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“Santorum hopes to ride into Tampa with enough support to deny Romney the nomination on the first ballot. Under this scenario, delegates would be free, in many cases, to back whomever they wanted.

“Yob’s memo said Romney ‘will perform worse on subsequent ballots as grassroots conservative delegates decide to back the more conservative candidate. Subsequently, Santorum only needs to be relatively close on the initial ballot in order to win on a later ballot as Romney’s support erodes.’

“But there are hurdles Santorum is overlooking.

“It takes money and organization to twist arms at local, county and state conventions; Santorum lags in both.”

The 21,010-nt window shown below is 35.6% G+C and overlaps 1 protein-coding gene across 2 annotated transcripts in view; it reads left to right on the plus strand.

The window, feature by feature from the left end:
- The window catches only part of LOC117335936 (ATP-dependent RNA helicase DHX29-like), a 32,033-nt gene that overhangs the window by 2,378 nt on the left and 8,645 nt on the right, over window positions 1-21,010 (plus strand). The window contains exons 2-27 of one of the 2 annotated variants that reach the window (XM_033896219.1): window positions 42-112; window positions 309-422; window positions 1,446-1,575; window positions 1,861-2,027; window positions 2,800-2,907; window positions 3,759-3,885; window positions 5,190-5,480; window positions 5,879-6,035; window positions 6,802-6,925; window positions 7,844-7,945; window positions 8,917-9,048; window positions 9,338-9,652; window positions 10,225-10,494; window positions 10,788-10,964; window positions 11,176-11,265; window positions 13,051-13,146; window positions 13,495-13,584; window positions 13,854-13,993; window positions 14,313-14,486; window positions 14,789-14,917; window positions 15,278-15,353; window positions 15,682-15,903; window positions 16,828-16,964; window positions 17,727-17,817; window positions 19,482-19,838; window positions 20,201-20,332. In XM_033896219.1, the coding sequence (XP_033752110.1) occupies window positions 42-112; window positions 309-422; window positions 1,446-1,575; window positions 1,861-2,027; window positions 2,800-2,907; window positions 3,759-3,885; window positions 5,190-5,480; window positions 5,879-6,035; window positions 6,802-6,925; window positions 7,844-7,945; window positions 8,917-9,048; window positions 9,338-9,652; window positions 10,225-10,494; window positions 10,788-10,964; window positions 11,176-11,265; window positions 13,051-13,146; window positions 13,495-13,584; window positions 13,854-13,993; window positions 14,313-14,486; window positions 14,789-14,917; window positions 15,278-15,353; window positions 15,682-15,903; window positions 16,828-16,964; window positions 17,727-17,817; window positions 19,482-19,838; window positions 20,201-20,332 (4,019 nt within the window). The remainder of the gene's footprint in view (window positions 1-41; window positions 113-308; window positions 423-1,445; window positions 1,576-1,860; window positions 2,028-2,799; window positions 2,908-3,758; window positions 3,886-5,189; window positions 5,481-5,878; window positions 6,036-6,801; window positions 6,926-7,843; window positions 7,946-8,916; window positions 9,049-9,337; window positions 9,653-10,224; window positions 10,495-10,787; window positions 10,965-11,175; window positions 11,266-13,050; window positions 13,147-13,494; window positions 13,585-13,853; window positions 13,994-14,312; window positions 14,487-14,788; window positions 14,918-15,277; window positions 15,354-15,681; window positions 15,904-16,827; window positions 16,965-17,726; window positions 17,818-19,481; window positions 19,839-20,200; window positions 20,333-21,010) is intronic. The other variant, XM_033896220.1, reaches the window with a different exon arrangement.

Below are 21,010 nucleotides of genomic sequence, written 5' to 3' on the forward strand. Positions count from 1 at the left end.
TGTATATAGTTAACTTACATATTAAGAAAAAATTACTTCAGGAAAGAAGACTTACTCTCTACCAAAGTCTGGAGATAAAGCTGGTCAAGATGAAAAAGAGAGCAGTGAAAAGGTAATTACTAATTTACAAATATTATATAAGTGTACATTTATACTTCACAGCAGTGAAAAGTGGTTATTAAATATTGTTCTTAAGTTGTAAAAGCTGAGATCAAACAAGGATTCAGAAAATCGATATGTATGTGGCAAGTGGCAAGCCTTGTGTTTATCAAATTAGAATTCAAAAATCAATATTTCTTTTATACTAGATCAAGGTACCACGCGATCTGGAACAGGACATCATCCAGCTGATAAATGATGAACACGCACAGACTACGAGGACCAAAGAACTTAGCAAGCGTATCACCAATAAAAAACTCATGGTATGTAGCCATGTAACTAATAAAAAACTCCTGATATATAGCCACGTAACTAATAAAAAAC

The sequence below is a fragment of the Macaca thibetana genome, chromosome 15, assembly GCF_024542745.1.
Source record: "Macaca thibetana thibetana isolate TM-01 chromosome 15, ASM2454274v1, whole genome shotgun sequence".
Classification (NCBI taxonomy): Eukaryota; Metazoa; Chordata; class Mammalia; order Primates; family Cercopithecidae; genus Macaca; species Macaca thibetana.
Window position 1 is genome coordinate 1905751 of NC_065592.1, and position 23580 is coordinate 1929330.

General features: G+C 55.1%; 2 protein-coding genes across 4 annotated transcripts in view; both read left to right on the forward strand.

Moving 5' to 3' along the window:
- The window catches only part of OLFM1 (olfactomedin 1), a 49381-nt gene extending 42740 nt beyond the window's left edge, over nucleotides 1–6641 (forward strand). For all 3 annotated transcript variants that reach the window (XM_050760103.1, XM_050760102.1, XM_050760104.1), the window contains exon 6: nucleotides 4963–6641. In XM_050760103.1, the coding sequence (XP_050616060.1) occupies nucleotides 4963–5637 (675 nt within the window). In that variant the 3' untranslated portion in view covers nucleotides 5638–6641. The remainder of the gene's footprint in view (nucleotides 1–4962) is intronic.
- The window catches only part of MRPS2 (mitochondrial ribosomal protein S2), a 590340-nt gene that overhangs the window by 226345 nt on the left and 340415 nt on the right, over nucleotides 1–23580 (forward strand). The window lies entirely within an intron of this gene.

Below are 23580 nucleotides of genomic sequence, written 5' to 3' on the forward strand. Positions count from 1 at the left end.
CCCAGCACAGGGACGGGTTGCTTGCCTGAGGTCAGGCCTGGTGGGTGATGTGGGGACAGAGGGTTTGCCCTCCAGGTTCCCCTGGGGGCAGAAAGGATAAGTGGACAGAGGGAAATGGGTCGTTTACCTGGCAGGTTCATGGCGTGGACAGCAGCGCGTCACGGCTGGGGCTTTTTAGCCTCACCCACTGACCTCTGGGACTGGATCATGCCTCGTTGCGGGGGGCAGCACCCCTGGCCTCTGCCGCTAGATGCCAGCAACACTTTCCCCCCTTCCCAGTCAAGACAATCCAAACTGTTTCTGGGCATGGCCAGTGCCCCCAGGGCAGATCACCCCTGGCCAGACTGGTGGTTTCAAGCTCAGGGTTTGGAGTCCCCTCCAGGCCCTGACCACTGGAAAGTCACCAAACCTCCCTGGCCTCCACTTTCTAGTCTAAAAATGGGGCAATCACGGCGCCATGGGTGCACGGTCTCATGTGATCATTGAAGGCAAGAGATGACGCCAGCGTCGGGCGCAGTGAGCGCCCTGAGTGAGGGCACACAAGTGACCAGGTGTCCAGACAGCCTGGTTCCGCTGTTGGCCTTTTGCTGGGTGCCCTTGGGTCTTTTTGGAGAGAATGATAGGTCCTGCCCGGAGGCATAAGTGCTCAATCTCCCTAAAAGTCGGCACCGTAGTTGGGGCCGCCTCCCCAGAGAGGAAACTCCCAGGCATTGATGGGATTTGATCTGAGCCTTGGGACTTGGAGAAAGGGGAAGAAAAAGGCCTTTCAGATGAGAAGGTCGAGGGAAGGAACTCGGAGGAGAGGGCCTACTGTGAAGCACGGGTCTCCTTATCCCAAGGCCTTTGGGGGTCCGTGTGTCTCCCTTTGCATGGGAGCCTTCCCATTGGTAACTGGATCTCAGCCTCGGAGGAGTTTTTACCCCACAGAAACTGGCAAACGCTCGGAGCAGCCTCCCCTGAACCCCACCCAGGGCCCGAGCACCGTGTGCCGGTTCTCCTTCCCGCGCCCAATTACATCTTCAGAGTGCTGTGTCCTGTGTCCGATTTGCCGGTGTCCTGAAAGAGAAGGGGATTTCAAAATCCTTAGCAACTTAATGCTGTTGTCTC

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“Contrary to what he’s been saying for weeks, Gingrich suggested he would bow out of the Republican delegate hunt if Romney is close to the 1,144 delegates needed to clinch the nomination by the GOP convention this summer.

“‘Well it depends, if we are successful and he doesn’t have an absolute – if he doesn’t have 1,000 delegates, I mean you know, if he’s close, attrition will get him the last 100,’ Gingrich said of Romney, when Forman asked if would go to the convention. ‘But if he’s under 1,000 delegates, I don’t think he’s going to get the nomination.’…

“‘With both Santorum and me, he’s now confused as to who he is attacking. It’s his only technique. I tell people he’s like a 4-foot-8 guy who wants to play center and his only technique is to shrink the others, which I think bodes very badly for a general election,’ Gingrich said.”

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“Mitt Romney and Rick Santorum could be poised to split the upcoming Republican primary contests, a scenario that would leave the tumultuous nomination battle no more decided heading into April.

“New polling shows Romney and Santorum each building respective leads in the remaining elections held in March.”